near Holmen, Wisconsin, in October, 1861, and made frequent trips there, a journey of 135 miles
One of the Scheie girls wrote that he was a "delegate to the assembly that organized the Lutheran
Church in America." She perhaps referred to the formation of the United Norwegian Lutheran
Church in 1890.
The Scheie girls' account says that on the "Naadevalgatrid" (predestination?) controversy, John
was on opposite sides from Rev. H. A. Preus, the pastor at Spring Prairie and later a President of
the Norwegian Lutheran Synod. The dispute caused two families to leave the Spring Prairie
church, but the congregation did not split. For whatever reason, John changed his mind on
predestination after leaving Spring Prairie and came to adopt Preus's views. (For more on this
issue, see The Predestination controversy.)
Martha suffered from varicose veins and was a semi-invalid for many years. Oldest daughter
Aagot kept house when she became old enough and then Marie took over when she was 12
Seeking a trade if not a career, Aagot took a three-week course with a tailor in Madison. Sewing
machines were new then, but when she returned home, John bought her a small machine which
she used to make clothes for the family.
Rev. Preus's daughters Anga and Sina would sometimes visit while Aagot sewed white shirts for
She made dresses for the women in the family and suits for her father and brothers. She made
caps, jackets and even underwear from worn-out suits.
In 1881, when Marie was 19, John decided to leave the farm, because none of the boys was
interested in farming, and moved to Fergus Falls, Minnesota where he built a new home.
That fall, Marie enrolled at St. Olaf College,
Northfield, Minnesota. Luther College,
of which her father was a trustee, did not then
admit women students. The Predestination Controversy was heating
up at the time and St. Olaf was on the
opposite side from Luther College
and the Missourians.
Marie remained at St. Olaf for only the
1882-83 school year.
Sometime after July, 1882, the widowed Iver Scheie became pastor
of the parish in Whitewater.
He had probably met Marie Fosmark sometime between 1878 and 1881 when he was
a seminary student in Madison and had borrowed money from her father to pay
expenses. After her year at
St. Olaf, they married on September 19, 1883, in Fergus Falls,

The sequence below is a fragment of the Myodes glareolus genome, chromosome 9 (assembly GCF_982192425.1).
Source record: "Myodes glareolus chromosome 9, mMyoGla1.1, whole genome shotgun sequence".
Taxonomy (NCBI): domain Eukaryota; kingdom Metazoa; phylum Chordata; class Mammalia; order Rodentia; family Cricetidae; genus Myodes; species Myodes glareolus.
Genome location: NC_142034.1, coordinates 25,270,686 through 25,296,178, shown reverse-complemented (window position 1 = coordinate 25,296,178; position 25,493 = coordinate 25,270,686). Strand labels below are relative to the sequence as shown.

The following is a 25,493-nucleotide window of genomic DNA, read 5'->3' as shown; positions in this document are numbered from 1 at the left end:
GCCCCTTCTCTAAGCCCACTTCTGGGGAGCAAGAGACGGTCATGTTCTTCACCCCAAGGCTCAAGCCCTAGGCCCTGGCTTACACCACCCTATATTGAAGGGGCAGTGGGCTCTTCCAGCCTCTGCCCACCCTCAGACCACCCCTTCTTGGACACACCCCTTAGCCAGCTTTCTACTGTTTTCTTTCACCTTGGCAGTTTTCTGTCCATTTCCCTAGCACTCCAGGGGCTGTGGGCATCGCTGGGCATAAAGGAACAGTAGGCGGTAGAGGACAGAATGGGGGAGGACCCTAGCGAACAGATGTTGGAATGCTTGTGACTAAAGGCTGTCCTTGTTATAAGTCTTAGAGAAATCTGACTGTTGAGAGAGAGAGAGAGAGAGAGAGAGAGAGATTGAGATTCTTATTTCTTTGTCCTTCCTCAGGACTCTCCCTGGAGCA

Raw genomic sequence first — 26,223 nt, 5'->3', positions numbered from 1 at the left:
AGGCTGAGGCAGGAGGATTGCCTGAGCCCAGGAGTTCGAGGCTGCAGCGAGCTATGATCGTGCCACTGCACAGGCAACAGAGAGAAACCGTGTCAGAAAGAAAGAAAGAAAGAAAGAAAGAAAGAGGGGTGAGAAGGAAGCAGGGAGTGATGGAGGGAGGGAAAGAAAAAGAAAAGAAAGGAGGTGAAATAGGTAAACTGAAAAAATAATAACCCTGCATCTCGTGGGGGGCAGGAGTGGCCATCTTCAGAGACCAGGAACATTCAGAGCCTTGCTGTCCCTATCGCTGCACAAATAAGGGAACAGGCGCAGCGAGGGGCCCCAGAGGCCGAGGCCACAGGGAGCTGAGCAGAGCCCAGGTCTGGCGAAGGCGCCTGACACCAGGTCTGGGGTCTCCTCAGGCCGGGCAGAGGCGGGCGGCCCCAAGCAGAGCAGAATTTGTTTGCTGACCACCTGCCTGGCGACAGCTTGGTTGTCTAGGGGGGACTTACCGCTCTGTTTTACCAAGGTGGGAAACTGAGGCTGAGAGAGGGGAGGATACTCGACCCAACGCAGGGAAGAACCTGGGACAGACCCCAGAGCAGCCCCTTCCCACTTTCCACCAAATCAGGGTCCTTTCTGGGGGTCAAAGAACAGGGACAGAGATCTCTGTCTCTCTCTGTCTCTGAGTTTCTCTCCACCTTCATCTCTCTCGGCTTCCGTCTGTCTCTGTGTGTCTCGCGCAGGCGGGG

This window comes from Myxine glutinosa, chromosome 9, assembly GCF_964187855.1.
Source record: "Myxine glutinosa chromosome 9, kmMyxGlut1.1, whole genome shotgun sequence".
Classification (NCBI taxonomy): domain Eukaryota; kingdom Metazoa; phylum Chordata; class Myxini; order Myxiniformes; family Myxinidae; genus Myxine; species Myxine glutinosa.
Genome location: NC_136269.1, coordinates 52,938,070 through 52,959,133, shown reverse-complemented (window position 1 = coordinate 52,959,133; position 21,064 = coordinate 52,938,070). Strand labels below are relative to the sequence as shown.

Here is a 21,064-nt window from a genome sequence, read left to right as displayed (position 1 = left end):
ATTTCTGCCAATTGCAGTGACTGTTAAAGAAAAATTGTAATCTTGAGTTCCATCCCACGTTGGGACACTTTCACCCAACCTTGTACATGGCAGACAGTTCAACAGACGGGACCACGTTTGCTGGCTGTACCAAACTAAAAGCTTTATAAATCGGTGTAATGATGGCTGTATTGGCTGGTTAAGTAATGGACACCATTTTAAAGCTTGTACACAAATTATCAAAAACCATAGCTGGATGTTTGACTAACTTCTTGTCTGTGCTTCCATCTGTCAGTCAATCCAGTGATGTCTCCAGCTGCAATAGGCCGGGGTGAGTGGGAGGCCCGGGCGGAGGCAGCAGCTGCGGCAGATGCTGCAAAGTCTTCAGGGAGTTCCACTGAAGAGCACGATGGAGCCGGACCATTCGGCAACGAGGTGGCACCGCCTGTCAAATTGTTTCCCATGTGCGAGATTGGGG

Minnesota, where the Fosmarks had moved.
On the marriage license, Marie gave her address as Spring Prairie,
Wisconsin, the family’s previous address. She was 21; he was 35.
The ceremony was performed by Rev. H. K. Preus.
(For the story of their life together, see Scheie history.)
John and Martha Fosmark lived in Fergus Falls only two years. Then,
because "she could not stand the climate," they moved to Minneapolis in 1883.
John worked as a carpenter when he could find work, but finding it was not easy.
About 1890, they moved to Robbinsdale where John built a new house.
Two years later, in April, 1892, he died of cancer of the liver at the age of 70.
At his funeral. Dr. J. Ylvisaker, the pastor, said, "John Fosmark had many
trustworthy positions, but it did not go to his head. He was calm and
Marie said both her parents were very calm and composed at all times.
She could not recall they ever said an unkind word to each other.
As for the other children in the family–
Aagot married Michael Borge in 1873 and they had ten children: Bertha, Olga, John,
Sunniva, Olaf, Daniel, Martha, Aagot and twins Dagny and Daisy.
Aagot died in Madison, Wisconsin, in 1930.
Ola married Gunhilda J. Bestul whom we knew as Aunt Hilda;
after Ola’s death, she lived at the Ebenezer home in Minneapolis
for many years and was frequently a dinner guest when Marie and
her daughters lived on Fifth Avenue South.. Ola and Hilda had
one child, Synneva, who died as an infant.
Synneva married a man whose name is given as either Ingvar Monson or
Rev. J. G. Monson. On the other hand, one account
says his real name was Gröthe. He was said to be a carpenter
and a bank clerk who later took up the ministry--and was also
"somewhat of a press correspondent on controversial matters."
They had one child, Johannah, in 1884. When Johannah was five
months old, Synneva died. Monson (or Grothe) then married
Emma Bestul, Aunt Hilda's sister, and they had several children.
John or Johnnie died of typhoid at 23 while working with a
threshing crew in Milnor, North Dakota. He was buried in
Minneapolis where his parents were buried later..
Johannes died at 18 of injuries from being kicked by a horse.
Caroline, known as Lena, worked as a dressmaker,
sewing for the Consul Hobe family of St. Paul and other
wealthy families. She also took care of her mother
Martha and after her death in 1915, worked at children's
homes in Stoughton, Wisconsin, Chicago and Ottawa,
Illinois. She died in 1944.